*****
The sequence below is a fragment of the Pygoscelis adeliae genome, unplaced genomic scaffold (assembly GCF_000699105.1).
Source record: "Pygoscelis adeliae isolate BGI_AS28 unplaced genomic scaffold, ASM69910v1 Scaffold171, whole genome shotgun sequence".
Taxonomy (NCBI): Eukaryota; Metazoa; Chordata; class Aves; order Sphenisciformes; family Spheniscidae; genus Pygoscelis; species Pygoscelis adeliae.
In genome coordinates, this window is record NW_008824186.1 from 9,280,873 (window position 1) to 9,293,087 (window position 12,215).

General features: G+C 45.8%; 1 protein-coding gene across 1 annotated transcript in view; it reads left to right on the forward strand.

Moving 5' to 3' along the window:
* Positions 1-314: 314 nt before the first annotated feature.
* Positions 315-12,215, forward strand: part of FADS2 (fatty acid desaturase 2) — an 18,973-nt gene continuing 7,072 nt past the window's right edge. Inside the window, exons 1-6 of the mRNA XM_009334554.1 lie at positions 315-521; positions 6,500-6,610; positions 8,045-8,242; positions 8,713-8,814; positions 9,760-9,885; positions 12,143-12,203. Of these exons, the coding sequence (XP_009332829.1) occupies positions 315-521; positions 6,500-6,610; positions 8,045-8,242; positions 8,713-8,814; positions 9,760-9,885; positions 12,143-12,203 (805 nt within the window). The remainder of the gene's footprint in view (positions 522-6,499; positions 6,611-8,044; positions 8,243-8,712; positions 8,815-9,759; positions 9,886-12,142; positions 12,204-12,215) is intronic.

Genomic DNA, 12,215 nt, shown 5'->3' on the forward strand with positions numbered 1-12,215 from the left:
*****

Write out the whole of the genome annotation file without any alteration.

The sequence below is a fragment of the Pygoscelis adeliae genome, unplaced genomic scaffold (assembly GCF_000699105.1).
Source record: "Pygoscelis adeliae isolate BGI_AS28 unplaced genomic scaffold, ASM69910v1 Scaffold171, whole genome shotgun sequence".
Taxonomy (NCBI): Eukaryota; Metazoa; Chordata; class Aves; order Sphenisciformes; family Spheniscidae; genus Pygoscelis; species Pygoscelis adeliae.
In genome coordinates, this window is record NW_008824186.1 from 9,280,873 (window position 1) to 9,293,087 (window position 12,215).

General features: G+C 45.8%; 1 protein-coding gene across 1 annotated transcript in view; it reads left to right on the forward strand.

Moving 5' to 3' along the window:
* Positions 1-314: 314 nt before the first annotated feature.
* Positions 315-12,215, forward strand: part of FADS2 (fatty acid desaturase 2) — an 18,973-nt gene continuing 7,072 nt past the window's right edge. Inside the window, exons 1-6 of the mRNA XM_009334554.1 lie at positions 315-521; positions 6,500-6,610; positions 8,045-8,242; positions 8,713-8,814; positions 9,760-9,885; positions 12,143-12,203. Of these exons, the coding sequence (XP_009332829.1) occupies positions 315-521; positions 6,500-6,610; positions 8,045-8,242; positions 8,713-8,814; positions 9,760-9,885; positions 12,143-12,203 (805 nt within the window). The remainder of the gene's footprint in view (positions 522-6,499; positions 6,611-8,044; positions 8,243-8,712; positions 8,815-9,759; positions 9,886-12,142; positions 12,204-12,215) is intronic.

Genomic DNA, 12,215 nt, shown 5'->3' on the forward strand with positions numbered 1-12,215 from the left: